The inside of your gPod needs to be dry to ensure that you get the best crop and the longest life out of your equipment.
Water in the unit anywhere except inside the condensate drain pan underneath the cooling coil is cause for concern. Normally a wet unit means that water is somehow getting out of that pan.
The water may start to rust some of the internal parts of your gPod. Even worse, water inside the gPod creates a favorable environment for mold growth. If enough water leaves the drain pan it may eventually run out of the unit and onto the floor.
Possible Causes of Leaks and How to Fix Them
If you detect water inside the cabinet of your gPods, take immediate action.
First, check that the unit is mounted evenly in all directions. Adjust the unit as necessary to make it perfectly level both from front to back and from left to right. The water is supposed to be collected by the pan and which then immediately runs out the drain hole at one end of the pan. If the unit isn’t level the water will build up in one corner and spill out of the pan into the unit.
Next, make sure that your condensate drain pipe diameter is the correct size. In no case should the drain line from any single unit be smaller than ¾” diameter. That size is determined by the plumbing code so your inspector should catch this. When the ¾” condensate drain lines from multiple gPods are tied together into a single common drain line, the pipe diameter of the common line needs to be larger than ¾”. Where the second gPod is tied in, the common drain line will be handling twice as much water, so it needs to be bigger. Here is the chart that is usually used to size those pipes. Please note that your local codes may differ, and you should always follow your local code.
Get Trapped the Right Way with a P-trap
Every gPod needs a P-trap on the outlet of the coil drain pan. The supply fan in the unit pulls a negative pressure on the condensate drain line. Without a trap, the fan will suck air backwards through the drain line and up through the drain pan outlet where the water is supposed to drain out of the pan. This continuous flow of air coming up through the drain hole prevents the water from entering the drain line and leaving the pan.
When the fan runs it pulls the water in the trap up the drain pipe, like sucking on a straw pulls liquid up the straw. The fan is only strong enough to suck the water a few inches up the drain line. The P-trap is designed to make sure that when the fan is sucking as hard as it can, there is still enough water in the U-shaped bottom of the trap to keep air from getting past the column of water. When the fan is pulling as hard as it can, if there is still water in the bottom of the trap, air can’t get past and the water will drain out of the pan.
Getting the P-trap Dimensions Right
Once you know the drain is the correct pipe size, check the dimensions of the P-trap on the condensate drain.
The dimensions required for the trap to hold enough water are calculated based on the installation and the strength of the fan in the unit. Dimensions have been added to the drawings below to give you an idea of what your traps should look like. The drawing on the left is for units with bottom drain connections. The drawing on the right is for units with side drain connections.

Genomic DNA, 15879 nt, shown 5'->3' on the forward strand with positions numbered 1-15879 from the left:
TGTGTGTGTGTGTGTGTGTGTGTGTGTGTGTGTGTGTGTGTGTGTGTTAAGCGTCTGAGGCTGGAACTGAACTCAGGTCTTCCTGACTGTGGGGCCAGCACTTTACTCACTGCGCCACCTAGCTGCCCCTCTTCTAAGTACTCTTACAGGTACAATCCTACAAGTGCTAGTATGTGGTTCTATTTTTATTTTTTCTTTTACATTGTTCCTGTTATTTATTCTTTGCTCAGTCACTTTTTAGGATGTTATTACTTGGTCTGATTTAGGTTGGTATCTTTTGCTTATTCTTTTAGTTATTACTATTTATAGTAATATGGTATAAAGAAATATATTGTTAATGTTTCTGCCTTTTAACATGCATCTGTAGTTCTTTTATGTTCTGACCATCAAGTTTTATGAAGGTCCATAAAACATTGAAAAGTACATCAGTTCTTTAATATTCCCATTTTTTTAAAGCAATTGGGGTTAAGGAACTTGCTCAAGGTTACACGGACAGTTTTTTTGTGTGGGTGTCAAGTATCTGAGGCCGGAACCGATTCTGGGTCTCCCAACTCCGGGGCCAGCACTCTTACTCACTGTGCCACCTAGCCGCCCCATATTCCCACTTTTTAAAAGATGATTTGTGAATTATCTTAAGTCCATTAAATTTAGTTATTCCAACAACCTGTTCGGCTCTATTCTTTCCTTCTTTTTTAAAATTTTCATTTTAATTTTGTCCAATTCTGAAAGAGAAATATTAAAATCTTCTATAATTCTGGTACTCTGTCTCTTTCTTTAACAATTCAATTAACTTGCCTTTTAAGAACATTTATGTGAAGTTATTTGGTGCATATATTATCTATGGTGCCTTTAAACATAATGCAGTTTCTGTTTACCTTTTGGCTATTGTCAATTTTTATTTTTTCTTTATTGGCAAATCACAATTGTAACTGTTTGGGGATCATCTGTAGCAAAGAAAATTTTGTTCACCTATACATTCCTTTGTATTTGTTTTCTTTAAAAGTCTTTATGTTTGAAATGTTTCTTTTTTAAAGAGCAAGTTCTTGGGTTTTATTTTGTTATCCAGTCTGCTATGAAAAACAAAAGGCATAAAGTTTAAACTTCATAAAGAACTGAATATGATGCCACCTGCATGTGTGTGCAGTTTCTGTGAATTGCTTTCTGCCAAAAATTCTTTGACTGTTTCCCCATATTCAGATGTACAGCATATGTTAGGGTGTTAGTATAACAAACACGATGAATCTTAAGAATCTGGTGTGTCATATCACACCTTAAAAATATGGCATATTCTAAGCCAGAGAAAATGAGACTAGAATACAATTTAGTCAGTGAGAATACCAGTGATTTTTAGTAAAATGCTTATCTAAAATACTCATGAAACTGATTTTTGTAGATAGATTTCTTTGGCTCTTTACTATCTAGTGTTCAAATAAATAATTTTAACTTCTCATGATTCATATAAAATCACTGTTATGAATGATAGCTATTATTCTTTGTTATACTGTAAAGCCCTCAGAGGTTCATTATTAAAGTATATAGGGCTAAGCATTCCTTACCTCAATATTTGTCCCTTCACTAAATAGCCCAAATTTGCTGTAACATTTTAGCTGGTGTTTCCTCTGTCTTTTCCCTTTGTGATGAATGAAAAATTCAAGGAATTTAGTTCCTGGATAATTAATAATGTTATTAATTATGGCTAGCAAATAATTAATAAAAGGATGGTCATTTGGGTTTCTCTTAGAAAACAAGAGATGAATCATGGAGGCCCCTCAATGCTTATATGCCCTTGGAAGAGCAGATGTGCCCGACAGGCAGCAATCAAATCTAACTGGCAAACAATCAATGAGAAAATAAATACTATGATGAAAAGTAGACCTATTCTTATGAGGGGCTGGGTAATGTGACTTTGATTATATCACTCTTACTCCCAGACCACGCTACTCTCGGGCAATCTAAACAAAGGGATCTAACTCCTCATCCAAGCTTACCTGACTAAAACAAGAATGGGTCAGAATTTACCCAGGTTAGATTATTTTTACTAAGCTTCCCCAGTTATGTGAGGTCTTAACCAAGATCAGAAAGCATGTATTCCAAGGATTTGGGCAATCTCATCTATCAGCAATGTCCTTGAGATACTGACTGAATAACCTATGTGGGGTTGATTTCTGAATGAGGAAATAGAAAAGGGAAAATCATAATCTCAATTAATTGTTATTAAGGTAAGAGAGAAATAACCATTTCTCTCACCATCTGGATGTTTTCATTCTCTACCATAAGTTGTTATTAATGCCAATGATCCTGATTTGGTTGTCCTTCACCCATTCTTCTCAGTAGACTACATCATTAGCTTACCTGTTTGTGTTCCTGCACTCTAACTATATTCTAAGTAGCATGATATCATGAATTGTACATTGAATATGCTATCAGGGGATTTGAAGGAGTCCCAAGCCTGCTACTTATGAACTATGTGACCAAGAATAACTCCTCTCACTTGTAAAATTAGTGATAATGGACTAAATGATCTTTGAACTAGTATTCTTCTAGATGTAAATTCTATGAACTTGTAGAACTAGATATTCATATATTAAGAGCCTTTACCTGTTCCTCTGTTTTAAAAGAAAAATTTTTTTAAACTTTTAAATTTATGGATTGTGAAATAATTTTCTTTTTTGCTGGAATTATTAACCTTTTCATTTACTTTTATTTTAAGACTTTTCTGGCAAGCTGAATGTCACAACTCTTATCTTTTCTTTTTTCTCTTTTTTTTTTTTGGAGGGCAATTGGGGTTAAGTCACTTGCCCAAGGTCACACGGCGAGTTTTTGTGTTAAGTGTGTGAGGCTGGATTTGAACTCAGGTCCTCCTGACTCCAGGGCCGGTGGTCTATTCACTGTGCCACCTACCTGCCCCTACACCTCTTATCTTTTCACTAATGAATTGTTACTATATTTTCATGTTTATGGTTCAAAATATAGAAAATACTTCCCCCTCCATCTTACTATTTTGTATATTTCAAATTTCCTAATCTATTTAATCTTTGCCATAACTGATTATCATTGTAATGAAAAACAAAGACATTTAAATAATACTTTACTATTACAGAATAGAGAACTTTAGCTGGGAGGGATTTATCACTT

The dimensions shown below will allow your gPods to drain on virtually any project. Shorter dimensions may work, but a trap with dimensions less than 4 inches is probably asking for trouble.
The small dimension is equally as important as the big dimension. The small dimension must be no less than the big dimension minus one inch, divided by 2. Contact your gPod representative and he can consult with the gPod engineering department to determine the precise dimensions your traps need.
Other Unlikely, but Possible, Causes of Water Getting Out of the Drain Pan
There could be a leak in one of the corners of the drain pan. The pan’s corners are welded and then sealed with silicone. But, on rare occasions, a drain pan may develop a leak. The fix is to remove all the old silicone sealer, dry the pan thoroughly, and apply new sealer to the leaking corner.
Finally, and least likely, the fan may be turning so fast that it sucks the condensate right off the cooling coil before it has a chance to run down the coil fins and into the pan. gPods are specifically designed to prevent this so try everything else first. If that doesn’t solve the problem, please call the Data Aire Service Department or your local gPod representative for help.
Mike oversees the company’s go-to-market sales strategy. As a member of ASHRAE, AFCOM, and 7 X 24 he regularly attends their conferences for continuing education on process cooling and how to apply that to and enhance gPod’s unique design. He has over 30 years of experience working in the commercial air conditioning industry. This gives him an understanding of the complete building HVAC system and allows him to engage in meaningful conversations with cultivators, consulting engineers, contractors and investors who want to optimize the design of an indoor grow facility.
His primary focus is to bring innovative ideas from customers and representatives to the Data Aire engineering staff for development into the cutting edge products of the future.